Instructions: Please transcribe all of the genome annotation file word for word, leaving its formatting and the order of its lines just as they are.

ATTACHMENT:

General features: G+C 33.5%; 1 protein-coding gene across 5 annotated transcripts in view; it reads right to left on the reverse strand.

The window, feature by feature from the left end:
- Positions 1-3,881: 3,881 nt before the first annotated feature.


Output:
General features: G+C 33.5%; 1 protein-coding gene across 5 annotated transcripts in view; it reads right to left on the reverse strand.

The window, feature by feature from the left end:
- Positions 1-3,881: 3,881 nt before the first annotated feature.